Convergence Programme of the Czech Republic (April 2022)

ISSN 2570-5687 (on-line)

The document specifies the basic aggregate fiscal data and the forthcoming most important measures in the form of medium-term budgetary impacts of the government's fiscal strategy.

Convergence Programme of the Czech Republic (April 2022)

Two years ago, the world went through a synchronised global recession, the deepest since the end of the Second World War. The gross domestic product of the countries of the European Union fell by 6.1%, while the Czech economy fell by 5.8%. The situation was complicated by the fact that the recession was caused by a viral pandemic. The contagion, measures aimed at limiting the spread of the epidemic and the disruption of supply and demand chains paralysed the activity of many sectors. Economic policies responded with massive fiscal and monetary stimuli. The uncertainties about the depth, duration and, above all, the combined aspects of the health and economic crisis in the context of a globalised world were unprecedented.

As the first wave of the pandemic receded and restrictions on social and economic activity eased, demand accelerated, but supply, still burdened in places by anti-epidemic measures, responded much more slowly. The consequences, in the form of delays or interruptions in the supply of intermediate and final products, continue to this day. Shortages of materials, equipment and labour continue to hamper production, compounded by rising prices for commodities and transport services. Substantial cost increases are particularly evident in energy prices, which dampen household and business spending.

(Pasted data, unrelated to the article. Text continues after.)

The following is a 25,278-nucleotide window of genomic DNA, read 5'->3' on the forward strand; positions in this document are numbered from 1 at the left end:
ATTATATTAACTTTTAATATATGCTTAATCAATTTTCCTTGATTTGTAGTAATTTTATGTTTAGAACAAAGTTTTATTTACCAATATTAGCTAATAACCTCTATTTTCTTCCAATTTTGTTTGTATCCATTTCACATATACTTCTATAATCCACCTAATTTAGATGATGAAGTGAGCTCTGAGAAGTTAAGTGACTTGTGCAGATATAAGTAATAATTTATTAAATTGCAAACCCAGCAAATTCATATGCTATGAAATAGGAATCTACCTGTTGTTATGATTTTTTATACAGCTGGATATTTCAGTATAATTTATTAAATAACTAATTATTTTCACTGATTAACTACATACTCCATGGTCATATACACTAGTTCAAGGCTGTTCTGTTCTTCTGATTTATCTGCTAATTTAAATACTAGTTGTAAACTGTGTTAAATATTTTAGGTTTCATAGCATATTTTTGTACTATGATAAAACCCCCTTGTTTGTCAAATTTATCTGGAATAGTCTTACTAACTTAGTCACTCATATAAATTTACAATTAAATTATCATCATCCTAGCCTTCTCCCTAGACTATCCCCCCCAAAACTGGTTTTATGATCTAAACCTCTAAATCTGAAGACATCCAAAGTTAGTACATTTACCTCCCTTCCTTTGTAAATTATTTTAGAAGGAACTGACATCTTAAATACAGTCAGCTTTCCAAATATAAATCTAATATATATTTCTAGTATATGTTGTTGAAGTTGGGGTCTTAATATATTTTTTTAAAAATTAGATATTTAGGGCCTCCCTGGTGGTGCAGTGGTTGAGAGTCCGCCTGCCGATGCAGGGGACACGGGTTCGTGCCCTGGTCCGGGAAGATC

The waning winter pandemic wave was replaced at the end of February 2022 by the biggest security and humanitarian crisis in Europe since the Second World War. The invasion of Ukraine by the Russian Federation has already forced over five million people, mostly women and children, to flee the country. Russian aggression and retaliatory measures by Western countries have led to further price shocks on world markets. The accumulation of these factors, together with the importance of both countries for world exports of materials, energy and food, poses a significant risk to economic growth and raises further challenges, again outside the framework of traditional economic policy.

In addition to these events, the Czech economy is exposed to structural problems, such as the ongoing process of population ageing, and global factors in the form of planetary climate change. The direction of the Czech Republic is also influenced by the priorities of the new political representation resulting from the elections to the Chamber of Deputies on 8 and 9 October 2021. The new government, consisting of two coalitions of five political entities, has revised the draft State Budget of the Czech Republic for 2022 and pushed for a deficit of almost 1.5% of GDP lower than the original proposal before the elections. In addition to savings in operating expenditure, salaries and some transfers, the budget already responds to some of the extraordinary price effects, for example by additional indexation of pensions and social benefits. However, further adjustments during the year cannot be ruled out due to factors related to the war in Ukraine and the rise in energy prices.